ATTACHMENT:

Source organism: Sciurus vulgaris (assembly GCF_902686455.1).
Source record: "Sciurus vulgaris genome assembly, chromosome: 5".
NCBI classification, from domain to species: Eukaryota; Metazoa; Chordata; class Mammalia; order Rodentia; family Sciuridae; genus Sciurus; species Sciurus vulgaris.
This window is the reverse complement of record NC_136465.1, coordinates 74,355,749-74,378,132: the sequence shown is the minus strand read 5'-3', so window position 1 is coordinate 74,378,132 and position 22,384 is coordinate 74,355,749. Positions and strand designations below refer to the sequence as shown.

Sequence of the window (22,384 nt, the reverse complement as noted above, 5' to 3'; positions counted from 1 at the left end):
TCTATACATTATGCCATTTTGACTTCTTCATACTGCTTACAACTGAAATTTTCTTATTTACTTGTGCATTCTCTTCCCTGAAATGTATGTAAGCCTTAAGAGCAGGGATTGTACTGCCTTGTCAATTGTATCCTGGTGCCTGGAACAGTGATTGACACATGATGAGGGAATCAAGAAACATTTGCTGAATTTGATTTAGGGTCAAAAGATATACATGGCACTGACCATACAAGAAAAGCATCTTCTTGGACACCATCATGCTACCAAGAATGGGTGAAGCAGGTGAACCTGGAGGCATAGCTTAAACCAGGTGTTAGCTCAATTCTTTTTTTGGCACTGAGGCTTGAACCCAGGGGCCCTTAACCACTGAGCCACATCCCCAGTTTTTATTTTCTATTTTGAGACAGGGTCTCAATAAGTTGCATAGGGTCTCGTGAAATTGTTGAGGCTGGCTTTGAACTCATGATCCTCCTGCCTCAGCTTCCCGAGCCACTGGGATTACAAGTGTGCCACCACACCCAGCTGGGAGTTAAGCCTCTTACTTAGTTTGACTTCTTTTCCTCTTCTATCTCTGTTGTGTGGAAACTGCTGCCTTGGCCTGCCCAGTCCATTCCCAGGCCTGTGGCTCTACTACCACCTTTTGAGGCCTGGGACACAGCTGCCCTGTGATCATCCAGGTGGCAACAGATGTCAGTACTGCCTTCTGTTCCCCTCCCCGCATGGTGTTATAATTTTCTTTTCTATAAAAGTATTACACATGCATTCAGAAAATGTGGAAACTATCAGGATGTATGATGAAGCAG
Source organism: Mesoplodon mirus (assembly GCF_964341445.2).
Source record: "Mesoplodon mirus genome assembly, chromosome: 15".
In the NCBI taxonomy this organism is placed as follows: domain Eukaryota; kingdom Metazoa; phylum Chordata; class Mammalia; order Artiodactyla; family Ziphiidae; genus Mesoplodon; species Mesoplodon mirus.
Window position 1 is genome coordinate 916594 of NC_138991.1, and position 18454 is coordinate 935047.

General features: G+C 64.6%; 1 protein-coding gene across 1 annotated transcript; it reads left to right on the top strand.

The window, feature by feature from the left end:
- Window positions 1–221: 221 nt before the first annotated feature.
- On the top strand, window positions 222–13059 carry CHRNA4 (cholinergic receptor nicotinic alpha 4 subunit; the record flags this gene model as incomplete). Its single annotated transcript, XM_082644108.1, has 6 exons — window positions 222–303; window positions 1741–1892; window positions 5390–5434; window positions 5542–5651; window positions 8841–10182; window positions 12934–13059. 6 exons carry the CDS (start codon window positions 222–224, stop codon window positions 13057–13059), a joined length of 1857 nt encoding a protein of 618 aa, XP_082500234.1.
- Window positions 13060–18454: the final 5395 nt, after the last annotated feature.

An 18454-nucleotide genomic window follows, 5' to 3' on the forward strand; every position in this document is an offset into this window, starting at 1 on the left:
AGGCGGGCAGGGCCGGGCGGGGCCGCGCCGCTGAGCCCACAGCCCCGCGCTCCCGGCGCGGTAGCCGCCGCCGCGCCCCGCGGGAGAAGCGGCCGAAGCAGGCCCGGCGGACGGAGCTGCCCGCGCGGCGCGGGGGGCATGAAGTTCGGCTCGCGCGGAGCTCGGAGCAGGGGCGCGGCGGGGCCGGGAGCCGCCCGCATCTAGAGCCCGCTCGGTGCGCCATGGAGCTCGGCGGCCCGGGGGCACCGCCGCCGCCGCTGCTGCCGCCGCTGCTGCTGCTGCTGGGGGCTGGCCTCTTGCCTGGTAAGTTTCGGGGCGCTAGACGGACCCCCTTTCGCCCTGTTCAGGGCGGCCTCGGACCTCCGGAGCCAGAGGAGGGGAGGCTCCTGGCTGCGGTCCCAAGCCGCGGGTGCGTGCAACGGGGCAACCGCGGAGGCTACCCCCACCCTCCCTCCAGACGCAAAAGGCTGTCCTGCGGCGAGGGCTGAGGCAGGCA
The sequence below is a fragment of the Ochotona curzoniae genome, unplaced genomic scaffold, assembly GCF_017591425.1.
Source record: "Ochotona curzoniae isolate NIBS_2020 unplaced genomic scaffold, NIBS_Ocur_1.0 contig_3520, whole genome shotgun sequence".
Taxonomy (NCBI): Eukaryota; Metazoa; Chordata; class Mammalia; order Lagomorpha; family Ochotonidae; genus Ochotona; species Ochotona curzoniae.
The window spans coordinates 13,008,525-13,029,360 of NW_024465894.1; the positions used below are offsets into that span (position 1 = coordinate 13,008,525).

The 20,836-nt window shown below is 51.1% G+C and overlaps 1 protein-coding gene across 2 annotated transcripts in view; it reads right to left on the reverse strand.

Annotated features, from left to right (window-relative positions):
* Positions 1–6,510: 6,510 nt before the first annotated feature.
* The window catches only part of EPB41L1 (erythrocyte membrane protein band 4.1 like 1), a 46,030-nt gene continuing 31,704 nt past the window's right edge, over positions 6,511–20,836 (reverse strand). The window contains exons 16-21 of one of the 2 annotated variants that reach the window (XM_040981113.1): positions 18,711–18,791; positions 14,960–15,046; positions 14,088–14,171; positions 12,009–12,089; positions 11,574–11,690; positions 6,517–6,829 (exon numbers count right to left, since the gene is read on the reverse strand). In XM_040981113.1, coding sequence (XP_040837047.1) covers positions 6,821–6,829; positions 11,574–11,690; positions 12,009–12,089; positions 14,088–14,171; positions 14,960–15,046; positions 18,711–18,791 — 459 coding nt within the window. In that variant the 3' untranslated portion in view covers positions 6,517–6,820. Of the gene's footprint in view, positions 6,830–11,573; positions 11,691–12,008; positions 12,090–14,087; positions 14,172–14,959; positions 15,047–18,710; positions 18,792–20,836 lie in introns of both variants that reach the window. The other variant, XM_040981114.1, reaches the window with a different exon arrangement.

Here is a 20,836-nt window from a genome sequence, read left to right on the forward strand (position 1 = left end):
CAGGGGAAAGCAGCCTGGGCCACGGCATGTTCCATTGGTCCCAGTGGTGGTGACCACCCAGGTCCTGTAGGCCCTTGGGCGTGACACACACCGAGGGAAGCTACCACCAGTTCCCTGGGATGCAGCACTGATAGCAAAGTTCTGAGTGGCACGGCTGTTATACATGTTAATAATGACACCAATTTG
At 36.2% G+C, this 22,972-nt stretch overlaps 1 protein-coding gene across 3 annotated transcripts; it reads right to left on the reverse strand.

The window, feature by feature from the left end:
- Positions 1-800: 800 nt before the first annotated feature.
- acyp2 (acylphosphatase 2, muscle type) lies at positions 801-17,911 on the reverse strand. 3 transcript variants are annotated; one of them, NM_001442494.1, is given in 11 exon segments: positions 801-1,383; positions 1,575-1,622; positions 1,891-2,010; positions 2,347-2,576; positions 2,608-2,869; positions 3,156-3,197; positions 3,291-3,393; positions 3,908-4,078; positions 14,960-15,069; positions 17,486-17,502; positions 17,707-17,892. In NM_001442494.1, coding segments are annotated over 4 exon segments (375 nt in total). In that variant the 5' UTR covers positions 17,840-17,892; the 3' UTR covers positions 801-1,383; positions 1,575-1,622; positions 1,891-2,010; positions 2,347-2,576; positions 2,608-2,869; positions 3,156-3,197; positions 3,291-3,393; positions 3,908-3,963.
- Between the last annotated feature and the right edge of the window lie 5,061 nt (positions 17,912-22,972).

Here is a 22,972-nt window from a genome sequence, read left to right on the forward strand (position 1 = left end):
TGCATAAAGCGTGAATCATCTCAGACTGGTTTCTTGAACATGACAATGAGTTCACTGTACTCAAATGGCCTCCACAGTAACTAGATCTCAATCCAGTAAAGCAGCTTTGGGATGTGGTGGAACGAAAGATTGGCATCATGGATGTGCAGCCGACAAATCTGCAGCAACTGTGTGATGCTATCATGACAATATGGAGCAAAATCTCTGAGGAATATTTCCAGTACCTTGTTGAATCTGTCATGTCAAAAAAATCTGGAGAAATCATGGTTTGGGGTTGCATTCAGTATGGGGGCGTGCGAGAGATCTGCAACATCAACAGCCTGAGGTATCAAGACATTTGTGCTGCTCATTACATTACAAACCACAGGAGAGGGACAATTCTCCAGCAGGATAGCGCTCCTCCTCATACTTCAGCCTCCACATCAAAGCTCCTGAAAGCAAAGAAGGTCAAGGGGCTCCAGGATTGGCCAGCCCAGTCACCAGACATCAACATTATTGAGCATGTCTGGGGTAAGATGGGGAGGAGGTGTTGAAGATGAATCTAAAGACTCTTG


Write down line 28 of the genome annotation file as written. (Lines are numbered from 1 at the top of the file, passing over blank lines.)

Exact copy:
At 36.2% G+C, this 22,972-nt stretch overlaps 1 protein-coding gene across 3 annotated transcripts; it reads right to left on the reverse strand.